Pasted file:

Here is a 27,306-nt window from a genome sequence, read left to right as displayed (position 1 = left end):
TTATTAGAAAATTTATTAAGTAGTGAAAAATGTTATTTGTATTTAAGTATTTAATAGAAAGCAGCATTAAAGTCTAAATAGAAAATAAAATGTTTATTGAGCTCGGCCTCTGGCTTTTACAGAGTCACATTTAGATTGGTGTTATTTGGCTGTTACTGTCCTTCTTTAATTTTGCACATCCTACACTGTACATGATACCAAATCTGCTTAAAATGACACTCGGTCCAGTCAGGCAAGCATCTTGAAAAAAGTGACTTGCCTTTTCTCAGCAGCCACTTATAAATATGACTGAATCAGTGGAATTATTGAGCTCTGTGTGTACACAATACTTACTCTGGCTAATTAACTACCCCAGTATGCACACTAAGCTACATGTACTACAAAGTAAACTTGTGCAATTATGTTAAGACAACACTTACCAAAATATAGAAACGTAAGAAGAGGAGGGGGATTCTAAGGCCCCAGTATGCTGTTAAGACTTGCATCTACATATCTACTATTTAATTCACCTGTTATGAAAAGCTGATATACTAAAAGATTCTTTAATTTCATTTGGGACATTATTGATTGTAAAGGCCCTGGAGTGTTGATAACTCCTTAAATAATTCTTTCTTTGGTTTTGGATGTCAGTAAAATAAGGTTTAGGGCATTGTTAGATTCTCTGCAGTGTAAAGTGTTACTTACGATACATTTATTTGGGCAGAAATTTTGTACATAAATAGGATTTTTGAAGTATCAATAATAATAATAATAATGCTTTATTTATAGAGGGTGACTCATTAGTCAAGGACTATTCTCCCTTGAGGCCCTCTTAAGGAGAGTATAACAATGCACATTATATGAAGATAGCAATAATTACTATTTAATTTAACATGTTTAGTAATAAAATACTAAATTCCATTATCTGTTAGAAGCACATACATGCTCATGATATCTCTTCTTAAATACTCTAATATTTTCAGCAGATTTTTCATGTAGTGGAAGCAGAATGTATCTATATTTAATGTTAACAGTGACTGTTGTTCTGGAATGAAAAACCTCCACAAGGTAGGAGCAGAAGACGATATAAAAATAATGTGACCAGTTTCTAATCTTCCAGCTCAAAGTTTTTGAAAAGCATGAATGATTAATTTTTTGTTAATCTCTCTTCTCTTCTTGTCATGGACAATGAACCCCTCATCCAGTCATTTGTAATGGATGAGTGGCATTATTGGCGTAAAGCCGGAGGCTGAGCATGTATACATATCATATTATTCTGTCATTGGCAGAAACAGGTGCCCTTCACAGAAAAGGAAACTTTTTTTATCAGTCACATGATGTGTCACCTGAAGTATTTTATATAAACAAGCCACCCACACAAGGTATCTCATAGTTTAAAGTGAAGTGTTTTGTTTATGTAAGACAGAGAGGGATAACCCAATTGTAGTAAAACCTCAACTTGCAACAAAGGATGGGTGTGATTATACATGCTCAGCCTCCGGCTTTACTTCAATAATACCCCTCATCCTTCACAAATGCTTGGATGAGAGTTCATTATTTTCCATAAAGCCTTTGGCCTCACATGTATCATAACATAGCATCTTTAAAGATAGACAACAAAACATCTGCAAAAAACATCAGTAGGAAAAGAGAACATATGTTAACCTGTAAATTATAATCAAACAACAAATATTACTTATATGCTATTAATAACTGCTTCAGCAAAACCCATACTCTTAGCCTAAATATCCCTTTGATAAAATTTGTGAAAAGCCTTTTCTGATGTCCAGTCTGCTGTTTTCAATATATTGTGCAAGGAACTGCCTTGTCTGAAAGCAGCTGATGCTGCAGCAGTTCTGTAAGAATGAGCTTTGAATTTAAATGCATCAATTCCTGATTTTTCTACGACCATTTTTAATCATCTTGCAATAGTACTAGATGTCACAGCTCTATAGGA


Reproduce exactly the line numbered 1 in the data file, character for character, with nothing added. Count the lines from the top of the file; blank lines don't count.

Here is a 27,306-nt window from a genome sequence, read left to right as displayed (position 1 = left end):